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Home ¦ Features ¦ Simon Fraser Interview Part 1

Simon Fraser is best known for his work on Nikolai Dante, the Russian rogue, who's "too cool to kill". A co-creator of the series, together with writer Robbie Morrison, Fraser's easily recognisable style fits the series like a glove, with some of the most instantly recognisable characters to hit the magazine in years. Dante has become one of the the highpoints of the 2000AD's recent history, and looks set to remain one for a good while yet.

We caught up with Fraser to put a few questions to him about his background, drawing style and plans for the future.

What was your inspiration for getting into comics, and did you have any training?

My inspiration for getting into comics was...comics! I read a lot as a kid and it slowly dawned on me that some people out there made a living drawing this stuff....what a great job! Also Roger Kettle who is the writer of 'Beau Peep' and 'a Man Called Horace' is a family friend so he showed me it was possible.

What tools do you use on the job?

A number of automatic pencils, I have a large collection of them now and use the one that best suits my mood. Steel Pen nibs, dipped into Indian Ink, they may be old fashioned but nobody has come up with a more expressive and capable tool for drawing black and white lines. The best new ones are Japanese, but a number of antique nibs are very good, it can be tricky to find good ones as most modern nibs are nasty. A sable brush for filling in spaces, Windsor & Newton series 7 Sables are the best but they are often kept very badly in shops and the point is broken , so be careful when buying one that it still comes to a good point.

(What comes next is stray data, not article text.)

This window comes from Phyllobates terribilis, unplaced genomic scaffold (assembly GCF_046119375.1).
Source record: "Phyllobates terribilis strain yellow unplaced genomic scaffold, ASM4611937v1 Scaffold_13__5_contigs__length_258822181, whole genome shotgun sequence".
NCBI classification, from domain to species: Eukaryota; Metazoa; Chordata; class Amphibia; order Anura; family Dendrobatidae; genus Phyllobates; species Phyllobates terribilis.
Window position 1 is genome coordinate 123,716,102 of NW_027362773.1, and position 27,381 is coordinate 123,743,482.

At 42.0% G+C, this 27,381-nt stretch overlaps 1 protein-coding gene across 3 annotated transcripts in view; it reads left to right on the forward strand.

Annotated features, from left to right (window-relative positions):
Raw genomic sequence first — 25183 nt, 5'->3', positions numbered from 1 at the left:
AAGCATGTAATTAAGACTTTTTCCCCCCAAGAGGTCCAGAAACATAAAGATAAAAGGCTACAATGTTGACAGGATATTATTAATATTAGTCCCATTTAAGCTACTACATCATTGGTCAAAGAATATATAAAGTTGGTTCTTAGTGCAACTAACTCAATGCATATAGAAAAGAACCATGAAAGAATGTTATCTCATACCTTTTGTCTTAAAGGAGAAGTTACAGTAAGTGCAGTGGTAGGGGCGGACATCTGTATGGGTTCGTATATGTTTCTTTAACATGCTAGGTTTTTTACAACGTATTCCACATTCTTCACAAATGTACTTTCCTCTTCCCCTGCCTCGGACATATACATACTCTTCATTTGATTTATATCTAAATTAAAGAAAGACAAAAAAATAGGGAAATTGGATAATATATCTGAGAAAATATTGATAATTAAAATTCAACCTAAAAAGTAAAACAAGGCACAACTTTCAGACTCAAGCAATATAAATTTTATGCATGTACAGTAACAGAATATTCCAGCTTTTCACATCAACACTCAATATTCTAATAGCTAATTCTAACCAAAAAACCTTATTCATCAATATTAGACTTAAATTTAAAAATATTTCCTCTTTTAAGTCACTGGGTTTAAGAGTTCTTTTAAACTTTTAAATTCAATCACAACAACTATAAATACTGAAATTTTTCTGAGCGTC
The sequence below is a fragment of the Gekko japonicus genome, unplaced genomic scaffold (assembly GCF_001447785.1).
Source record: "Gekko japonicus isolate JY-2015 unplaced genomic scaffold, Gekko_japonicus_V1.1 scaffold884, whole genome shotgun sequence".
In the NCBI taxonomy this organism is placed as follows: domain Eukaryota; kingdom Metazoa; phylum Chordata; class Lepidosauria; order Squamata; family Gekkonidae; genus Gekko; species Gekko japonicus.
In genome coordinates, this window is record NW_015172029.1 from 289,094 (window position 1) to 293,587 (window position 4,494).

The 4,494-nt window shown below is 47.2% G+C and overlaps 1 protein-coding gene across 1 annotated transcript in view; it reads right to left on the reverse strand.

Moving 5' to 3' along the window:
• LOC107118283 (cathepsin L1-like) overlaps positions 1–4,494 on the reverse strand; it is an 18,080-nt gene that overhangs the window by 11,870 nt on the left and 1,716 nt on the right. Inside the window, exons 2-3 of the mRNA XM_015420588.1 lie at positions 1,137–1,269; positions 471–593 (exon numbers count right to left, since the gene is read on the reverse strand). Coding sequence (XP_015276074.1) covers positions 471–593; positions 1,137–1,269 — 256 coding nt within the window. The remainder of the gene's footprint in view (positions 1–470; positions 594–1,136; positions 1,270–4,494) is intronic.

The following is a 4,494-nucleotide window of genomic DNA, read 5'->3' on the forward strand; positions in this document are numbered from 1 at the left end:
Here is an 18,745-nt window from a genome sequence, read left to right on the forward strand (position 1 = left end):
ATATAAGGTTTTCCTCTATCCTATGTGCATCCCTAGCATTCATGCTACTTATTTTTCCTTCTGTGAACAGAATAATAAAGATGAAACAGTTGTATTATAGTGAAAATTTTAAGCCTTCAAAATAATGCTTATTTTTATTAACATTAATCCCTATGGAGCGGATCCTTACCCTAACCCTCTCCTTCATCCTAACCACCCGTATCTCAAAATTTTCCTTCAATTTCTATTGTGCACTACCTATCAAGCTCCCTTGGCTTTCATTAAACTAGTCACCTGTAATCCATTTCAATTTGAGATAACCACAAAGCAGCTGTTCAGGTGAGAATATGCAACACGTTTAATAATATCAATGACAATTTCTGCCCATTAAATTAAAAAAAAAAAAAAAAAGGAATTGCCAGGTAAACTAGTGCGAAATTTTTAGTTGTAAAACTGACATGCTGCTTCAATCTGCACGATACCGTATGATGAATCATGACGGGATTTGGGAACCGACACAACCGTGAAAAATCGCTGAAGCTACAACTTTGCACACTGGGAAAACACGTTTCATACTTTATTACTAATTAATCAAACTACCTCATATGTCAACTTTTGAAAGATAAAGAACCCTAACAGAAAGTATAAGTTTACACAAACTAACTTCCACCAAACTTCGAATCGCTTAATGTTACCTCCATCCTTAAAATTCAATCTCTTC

I'm using Photoshop 7 more and more to finish off my artwork. All colour is done with PS and sometimes I ink with it too, it depends on the result I'm looking for.

You first started working with 2000AD drawing Shimura in the Megazine. How did you get your first assignment?

I was working on another Fleetway publication 'Roy of the Rovers' which was actually a very difficult job for me to get as the Editor knew that I wasn't that interested in Football, so he was reluctant to hire me. From there I did a couple of full colour Dredd samples for Dave Bishop and he gave me the Shimura job.

In Nikolai Dante, there is an extreme level of detail in the futuristic Russian Architecture. What kind of research (if any) did you use to achieve this?

I got a couple of books on Imperial Russia, then I asked all my Russian friends to send me postcards when they went back to Moscow. After a while I'd drawn so many onion domes that I could pretty much make it all up in a kind of Russian style.

You've moved away from colouring your own work. Is there a particular reason for this?

I haven't coloured my own stuff much since episode 3 of Dante, there just wasn't time for me to draw and colour. Alison Kirkpatrick is an old friend and she stepped in and did a great job on all the early Dante then I got another friend, Gary Caldwell, to take over. I don't mind not colouring if I trust the person doing it and both Gary and Ally are very good.

I'll be doing more of my own colouring in the future as I am working on a book which will be in a kind of full painted style....which I'm writing too.

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Original content (c) 2002 Gavin Hanly (contact 2000AD Review).